Loaded up, we pulled out and began the second afternoon in a row of harrowing driving. Long story short (too late!) we got back to our friends’ place but missed the turn to their driveway. We checked Google maps which said there was no way around, I would have to reverse. I hyperventilated a bit, shoved the truck into reverse and began to back that large trailer uphill on a very narrow and not perfectly straight street. If you’ve never reversed with a trailer, I do not recommend starting under these conditions. I was doing okay when our friend heard the noisy diesel working away and came out to offer help. He assured me Google was wrong and there was a route “around the block” and he suggested I try it.

“It’s very narrow.” he said. “A very tight turn, especially for a  trailer this long. But you can probably make it.” he reassured me in his personable, Dutch manner. He did, however, fail to mention it was narrow and tight and vertical. The 3/4 ton, turbo diesel made a good clip up the hill at about 0.5 mph.

“That’s your turn there.” he said indicating where there couldn’t possibly be a turn. I was thinking maybe Google actually was right.

“Wait, where that green sign is?” I ask incredulously. I didn’t think my Versa could easily make the turn, let alone this ridiculous convoy I was piloting. He assured me that was where I needed to go. After a few blinks, I decided it was at least possible and going forward was certainly easier than going back. He comforted me further by adding “If you get stuck, then we’re going to have a real problem.” I didn’t respond.

As we got closer to the turn I stopped the truck and hopped out to toss a small woodpile off the shoulder of the road down into a neighbor’s yard. I needed to be driving there, dammit! With some careful shoulder driving and liberal use of driveways as roadways I set up the rig for the acute-angle turn. I barely sat in the seat as I checked every mirror while moving slightly faster than a snail’s pace. Swing left! Cut right! Dodge the tree! Check the mirror THEN QUICKLY SWING IT IN SO IT DOESN’T GET CARVED OFF BY THAT TREE! OH! And make sure the trailer doesn’t run over that three foot tall stump! Then dodge that OTHER tree!!

“Ha! You made that with three inches to spare! No problem…” he offered.

Sphincters unclenched, we moved forward. I’ve wasted too many words already but parking the trailer on their 20% grade driveway safely and detaching it (we weren’t going to drive with it all over town after all) was yet another challenge. But one accomplished successfully.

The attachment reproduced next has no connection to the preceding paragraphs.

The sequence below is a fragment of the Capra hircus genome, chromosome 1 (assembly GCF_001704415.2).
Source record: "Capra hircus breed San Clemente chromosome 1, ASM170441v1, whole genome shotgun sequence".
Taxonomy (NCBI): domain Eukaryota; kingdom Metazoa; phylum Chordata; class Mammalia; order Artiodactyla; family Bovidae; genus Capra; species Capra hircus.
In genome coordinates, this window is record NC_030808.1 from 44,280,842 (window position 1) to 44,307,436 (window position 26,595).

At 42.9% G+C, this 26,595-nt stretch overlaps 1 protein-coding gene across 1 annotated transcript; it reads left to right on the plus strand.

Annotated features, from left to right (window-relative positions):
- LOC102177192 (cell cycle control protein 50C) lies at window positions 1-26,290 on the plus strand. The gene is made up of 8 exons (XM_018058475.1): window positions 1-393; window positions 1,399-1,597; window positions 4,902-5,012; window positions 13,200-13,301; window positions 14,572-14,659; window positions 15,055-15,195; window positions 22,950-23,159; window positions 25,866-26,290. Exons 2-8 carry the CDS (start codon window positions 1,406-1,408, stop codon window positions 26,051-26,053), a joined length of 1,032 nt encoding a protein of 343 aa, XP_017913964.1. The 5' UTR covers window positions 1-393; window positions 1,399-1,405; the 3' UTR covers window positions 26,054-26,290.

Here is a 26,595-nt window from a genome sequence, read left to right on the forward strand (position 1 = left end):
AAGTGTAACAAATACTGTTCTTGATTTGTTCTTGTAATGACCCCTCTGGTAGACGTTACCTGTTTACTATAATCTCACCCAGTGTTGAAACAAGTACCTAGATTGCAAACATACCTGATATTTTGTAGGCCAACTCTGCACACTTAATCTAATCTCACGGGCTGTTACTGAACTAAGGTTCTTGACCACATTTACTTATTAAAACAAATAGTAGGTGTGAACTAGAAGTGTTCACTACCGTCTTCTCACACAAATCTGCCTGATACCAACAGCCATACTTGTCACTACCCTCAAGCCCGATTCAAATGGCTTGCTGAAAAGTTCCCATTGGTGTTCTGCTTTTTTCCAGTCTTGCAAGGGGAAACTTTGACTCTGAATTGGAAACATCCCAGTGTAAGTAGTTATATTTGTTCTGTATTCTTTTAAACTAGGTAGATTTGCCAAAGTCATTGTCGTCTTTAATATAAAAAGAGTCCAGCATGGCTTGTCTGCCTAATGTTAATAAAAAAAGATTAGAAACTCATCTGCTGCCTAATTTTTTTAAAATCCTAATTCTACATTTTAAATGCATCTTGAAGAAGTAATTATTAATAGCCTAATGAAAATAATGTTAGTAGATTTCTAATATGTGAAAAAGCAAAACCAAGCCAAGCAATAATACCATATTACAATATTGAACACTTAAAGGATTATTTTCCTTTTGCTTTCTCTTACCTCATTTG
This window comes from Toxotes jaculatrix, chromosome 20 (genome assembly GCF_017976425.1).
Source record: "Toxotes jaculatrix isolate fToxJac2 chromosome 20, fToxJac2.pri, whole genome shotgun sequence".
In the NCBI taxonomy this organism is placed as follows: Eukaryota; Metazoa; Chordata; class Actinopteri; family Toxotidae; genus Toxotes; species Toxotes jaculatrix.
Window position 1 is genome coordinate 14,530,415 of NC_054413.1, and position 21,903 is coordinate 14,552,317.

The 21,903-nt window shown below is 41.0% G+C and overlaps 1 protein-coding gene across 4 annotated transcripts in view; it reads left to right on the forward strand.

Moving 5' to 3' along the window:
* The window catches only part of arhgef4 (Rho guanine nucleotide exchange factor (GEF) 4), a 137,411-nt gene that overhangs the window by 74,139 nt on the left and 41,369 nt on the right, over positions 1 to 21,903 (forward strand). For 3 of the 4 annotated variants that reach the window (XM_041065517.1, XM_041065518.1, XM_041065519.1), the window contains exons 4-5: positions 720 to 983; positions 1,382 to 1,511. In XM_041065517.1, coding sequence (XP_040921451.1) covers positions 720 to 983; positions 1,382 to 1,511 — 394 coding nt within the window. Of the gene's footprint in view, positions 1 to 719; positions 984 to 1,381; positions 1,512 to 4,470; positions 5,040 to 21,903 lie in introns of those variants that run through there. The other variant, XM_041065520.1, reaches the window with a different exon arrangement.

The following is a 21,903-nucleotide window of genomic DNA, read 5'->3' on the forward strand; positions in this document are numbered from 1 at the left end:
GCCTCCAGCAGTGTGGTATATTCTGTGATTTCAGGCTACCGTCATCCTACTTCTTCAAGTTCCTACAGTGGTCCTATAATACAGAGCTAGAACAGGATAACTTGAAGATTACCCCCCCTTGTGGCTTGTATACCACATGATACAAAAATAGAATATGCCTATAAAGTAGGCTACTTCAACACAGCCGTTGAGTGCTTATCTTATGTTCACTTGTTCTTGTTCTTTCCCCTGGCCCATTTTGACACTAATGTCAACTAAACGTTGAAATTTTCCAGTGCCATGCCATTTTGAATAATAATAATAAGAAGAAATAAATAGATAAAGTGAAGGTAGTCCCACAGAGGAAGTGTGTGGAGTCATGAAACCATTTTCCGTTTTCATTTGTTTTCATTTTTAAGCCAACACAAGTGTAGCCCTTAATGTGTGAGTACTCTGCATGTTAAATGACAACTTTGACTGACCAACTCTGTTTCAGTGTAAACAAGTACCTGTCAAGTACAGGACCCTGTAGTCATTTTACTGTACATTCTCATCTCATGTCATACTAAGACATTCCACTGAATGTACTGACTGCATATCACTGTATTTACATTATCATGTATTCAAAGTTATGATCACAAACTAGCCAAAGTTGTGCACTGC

The victories were to be short-lived, unfortunately. What followed next was three solid days of delays and miscommunication regarding our offer on the prospective property. [Aside: However we were very fortunate on the social front to meet with all the new friends from our previous trip; and we met even more wonderful people through them! But on the property side of things it was a nightmare.]

Not only did we not get the information we needed, the information we were given was consistently miscommunicated. Having made the offer on Tuesday morning we had assumed we would have a counter offer that day and the back-and-forth would be wrapped up in one or two days and then we would be back to Boise to start wrapping up things there. We thought this because we had been told this was a motivated seller. Not so. It took until Friday night to receive what we were sure was a legitimate counter offer. We countered-the-counter Saturday morning. Another two-plus days were needed before we finally received the formal rejection of our offer (this afternoon).

All of this was made even more challenging because the entire transaction was obfuscated by issues with the existing septic system, the tests and directions the current owner pushed things in requiring a new system, and the unreflective, overly-complicated nature of the septic design culture in the area. Additionally our friends were probably not expecting us to be guests as long as we were. As gracious as they are, we didn’t enjoy finding excuses to occupy our time as we inhabited their space primarily waiting for the buyer/agent and consultants to get their collective acts together.

And so this chapter of our journey is brought to a close: the “Closest-but-no-cigar” yet. We have learned so much through each and every false start, that we try not to get disheartened at the setbacks. But this being the closest one yet – the first plot of land where we could actually visualize it as “home” – makes it even harder to take.

Having received the rejection this afternoon, we will drive back to Boise tomorrow morning leaving the trailer behind, in storage under the care of some other, very gracious, new friends. We will have to travel to my brother’s wedding back East in mid-May, so we booked tickets to fly out of SFO. This will force us to pass back through the area. Either we will find land in California before then and can move the trailer to it during that trip, or we won’t and will will bring it back to Boise to begin the build at that time.

The Sierras feel like home. But is this home? “All signs point to ‘Yes'” says the Magic 8-Ball. But the Magic 8-Ball didn’t have to put up with this shit. Tonight we nursed our wounds by searching for land in Maine just “for funsies.” What we found was shocking: more fantastic sounding land than you can shake a yard stick at (har har). But there is a price to live in Maine: the weather. Yet a price of simply overcoming environmental hardships (even if it is six months of winter) seems far easier and more enjoyable than the hardships of dealing with petty landowners/agents and a deluge of bureaucracy.

Yet it seems we’ve met all these wonderful people in California for a reason. And we love it here. It’s not very satisfying to think “home” lies somewhere between Maine and California. …somewhere…

Again: is this why the tales of the search for land are never told? It seems they are usually summarized simply in a smile, a knowing shake of the head and the utterance: “…we looked so hard for six months before we found this place…”

We are wrapping up three months in the search and it’s taking a toll in so many ways. We will keep moving forward, though. What else can we do?